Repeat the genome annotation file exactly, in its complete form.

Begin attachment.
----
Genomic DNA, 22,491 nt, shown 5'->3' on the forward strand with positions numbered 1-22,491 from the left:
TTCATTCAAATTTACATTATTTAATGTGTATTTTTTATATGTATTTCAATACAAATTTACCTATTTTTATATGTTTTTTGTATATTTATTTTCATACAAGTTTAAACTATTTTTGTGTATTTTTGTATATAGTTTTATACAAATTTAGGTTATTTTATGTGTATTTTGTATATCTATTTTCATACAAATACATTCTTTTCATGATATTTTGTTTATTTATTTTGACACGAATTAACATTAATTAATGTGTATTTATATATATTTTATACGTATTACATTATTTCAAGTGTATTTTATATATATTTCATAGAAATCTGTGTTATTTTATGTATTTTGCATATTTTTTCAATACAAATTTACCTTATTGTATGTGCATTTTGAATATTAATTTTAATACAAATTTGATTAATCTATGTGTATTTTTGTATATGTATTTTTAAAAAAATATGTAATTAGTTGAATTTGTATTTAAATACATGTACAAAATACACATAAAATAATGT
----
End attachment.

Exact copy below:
Genomic DNA, 22,491 nt, shown 5'->3' on the forward strand with positions numbered 1-22,491 from the left:
TTCATTCAAATTTACATTATTTAATGTGTATTTTTTATATGTATTTCAATACAAATTTACCTATTTTTATATGTTTTTTGTATATTTATTTTCATACAAGTTTAAACTATTTTTGTGTATTTTTGTATATAGTTTTATACAAATTTAGGTTATTTTATGTGTATTTTGTATATCTATTTTCATACAAATACATTCTTTTCATGATATTTTGTTTATTTATTTTGACACGAATTAACATTAATTAATGTGTATTTATATATATTTTATACGTATTACATTATTTCAAGTGTATTTTATATATATTTCATAGAAATCTGTGTTATTTTATGTATTTTGCATATTTTTTCAATACAAATTTACCTTATTGTATGTGCATTTTGAATATTAATTTTAATACAAATTTGATTAATCTATGTGTATTTTTGTATATGTATTTTTAAAAAAATATGTAATTAGTTGAATTTGTATTTAAATACATGTACAAAATACACATAAAATAATGT